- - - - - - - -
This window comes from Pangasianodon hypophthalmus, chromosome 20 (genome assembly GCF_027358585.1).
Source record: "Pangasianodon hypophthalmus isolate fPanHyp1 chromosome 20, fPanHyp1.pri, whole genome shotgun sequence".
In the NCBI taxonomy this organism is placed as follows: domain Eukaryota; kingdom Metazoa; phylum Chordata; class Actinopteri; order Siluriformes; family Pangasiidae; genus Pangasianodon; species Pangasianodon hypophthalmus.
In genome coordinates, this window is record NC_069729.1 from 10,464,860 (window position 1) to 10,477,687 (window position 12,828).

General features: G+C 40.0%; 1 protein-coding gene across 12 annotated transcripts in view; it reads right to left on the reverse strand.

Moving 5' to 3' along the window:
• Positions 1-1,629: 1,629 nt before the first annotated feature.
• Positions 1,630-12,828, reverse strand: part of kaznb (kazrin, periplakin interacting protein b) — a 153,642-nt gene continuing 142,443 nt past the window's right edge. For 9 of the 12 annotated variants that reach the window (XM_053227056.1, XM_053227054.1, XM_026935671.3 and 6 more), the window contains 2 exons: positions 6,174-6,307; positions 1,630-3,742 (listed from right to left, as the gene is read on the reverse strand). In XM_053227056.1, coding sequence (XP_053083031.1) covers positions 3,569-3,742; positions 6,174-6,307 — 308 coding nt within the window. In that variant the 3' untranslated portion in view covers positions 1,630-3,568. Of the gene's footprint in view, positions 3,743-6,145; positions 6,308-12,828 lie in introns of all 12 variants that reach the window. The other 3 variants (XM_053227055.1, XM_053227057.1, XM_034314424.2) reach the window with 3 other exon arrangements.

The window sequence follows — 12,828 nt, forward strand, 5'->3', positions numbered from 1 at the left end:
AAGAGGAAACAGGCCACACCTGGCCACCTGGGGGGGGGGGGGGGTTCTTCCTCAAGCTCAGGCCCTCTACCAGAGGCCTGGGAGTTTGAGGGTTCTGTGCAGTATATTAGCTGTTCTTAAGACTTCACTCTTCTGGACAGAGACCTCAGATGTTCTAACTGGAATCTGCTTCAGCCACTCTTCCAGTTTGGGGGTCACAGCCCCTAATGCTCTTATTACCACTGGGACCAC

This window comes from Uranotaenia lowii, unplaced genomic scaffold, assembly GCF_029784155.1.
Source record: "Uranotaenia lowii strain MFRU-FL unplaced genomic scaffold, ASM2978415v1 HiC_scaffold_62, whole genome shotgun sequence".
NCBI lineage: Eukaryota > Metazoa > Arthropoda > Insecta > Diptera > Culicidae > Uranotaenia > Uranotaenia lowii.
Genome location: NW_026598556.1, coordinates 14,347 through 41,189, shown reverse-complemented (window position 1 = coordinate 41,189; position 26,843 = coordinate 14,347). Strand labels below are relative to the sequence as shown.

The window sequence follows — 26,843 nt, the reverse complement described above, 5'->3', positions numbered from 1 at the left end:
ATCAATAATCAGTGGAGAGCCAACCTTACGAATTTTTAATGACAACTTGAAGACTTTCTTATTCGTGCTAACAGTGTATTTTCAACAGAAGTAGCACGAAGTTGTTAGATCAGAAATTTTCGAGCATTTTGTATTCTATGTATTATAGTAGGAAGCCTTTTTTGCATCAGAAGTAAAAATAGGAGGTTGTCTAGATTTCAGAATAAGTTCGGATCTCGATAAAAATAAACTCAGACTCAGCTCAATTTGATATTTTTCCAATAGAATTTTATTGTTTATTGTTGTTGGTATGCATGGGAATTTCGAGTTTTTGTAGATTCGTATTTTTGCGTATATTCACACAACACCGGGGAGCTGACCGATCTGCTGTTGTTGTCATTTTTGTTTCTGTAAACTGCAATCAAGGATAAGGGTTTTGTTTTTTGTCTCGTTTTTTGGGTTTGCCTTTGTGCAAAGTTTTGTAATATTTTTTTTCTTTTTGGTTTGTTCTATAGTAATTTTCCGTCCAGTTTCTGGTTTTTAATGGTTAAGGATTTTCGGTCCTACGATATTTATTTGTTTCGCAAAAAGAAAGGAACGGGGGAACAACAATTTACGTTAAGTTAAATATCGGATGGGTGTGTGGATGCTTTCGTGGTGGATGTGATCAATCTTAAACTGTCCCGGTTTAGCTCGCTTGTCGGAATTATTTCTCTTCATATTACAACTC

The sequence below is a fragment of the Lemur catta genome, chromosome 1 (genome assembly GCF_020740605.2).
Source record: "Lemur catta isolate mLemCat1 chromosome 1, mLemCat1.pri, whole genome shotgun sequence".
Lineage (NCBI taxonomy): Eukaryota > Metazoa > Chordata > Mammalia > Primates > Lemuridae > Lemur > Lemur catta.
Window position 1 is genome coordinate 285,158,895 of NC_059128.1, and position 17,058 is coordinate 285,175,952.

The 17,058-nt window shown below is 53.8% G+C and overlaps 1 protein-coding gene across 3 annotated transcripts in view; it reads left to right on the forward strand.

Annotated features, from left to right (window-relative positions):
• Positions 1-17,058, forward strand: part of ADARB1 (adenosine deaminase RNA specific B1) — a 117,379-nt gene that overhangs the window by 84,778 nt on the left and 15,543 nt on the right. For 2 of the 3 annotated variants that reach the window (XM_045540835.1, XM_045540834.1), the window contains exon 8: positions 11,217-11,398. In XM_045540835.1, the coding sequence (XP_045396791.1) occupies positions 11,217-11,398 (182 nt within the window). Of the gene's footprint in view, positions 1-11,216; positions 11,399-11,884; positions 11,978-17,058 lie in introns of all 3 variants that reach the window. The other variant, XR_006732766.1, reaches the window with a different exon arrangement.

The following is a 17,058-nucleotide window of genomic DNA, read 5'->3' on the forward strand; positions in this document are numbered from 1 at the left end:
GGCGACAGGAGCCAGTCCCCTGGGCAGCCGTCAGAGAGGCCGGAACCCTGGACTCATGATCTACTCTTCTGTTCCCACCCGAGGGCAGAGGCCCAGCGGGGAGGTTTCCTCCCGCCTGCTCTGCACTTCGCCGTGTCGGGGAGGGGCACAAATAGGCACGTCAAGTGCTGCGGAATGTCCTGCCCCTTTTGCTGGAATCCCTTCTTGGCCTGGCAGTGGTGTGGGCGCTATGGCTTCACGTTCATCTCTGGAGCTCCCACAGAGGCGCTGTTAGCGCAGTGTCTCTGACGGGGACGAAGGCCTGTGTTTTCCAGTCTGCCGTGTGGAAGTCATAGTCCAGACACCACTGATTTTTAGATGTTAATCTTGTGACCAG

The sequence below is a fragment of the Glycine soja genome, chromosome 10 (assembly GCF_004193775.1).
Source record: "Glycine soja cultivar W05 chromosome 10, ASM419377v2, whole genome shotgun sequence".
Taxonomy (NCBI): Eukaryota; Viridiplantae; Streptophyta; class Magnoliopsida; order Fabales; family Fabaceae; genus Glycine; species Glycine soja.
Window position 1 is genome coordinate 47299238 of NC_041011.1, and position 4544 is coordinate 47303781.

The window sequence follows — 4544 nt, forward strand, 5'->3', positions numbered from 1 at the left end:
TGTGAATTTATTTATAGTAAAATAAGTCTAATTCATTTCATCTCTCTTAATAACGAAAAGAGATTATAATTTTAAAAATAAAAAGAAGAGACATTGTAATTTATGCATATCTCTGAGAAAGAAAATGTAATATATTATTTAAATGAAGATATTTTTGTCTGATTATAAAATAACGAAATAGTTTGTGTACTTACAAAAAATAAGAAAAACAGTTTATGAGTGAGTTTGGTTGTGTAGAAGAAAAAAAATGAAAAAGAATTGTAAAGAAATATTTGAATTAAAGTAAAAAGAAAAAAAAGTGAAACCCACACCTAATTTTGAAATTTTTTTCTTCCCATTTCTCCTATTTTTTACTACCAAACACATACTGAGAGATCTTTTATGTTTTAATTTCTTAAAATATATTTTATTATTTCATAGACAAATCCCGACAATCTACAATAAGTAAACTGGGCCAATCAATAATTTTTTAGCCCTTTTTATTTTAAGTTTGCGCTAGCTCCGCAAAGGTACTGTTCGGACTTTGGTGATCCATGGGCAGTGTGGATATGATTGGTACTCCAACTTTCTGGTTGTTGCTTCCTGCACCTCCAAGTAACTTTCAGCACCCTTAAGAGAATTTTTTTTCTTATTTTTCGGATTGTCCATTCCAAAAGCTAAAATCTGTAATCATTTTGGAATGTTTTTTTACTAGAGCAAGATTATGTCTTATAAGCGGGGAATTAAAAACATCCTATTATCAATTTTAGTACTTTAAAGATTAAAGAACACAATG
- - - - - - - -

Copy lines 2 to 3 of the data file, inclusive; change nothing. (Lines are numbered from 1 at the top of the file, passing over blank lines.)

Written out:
Source record: "Pangasianodon hypophthalmus isolate fPanHyp1 chromosome 20, fPanHyp1.pri, whole genome shotgun sequence".
In the NCBI taxonomy this organism is placed as follows: domain Eukaryota; kingdom Metazoa; phylum Chordata; class Actinopteri; order Siluriformes; family Pangasiidae; genus Pangasianodon; species Pangasianodon hypophthalmus.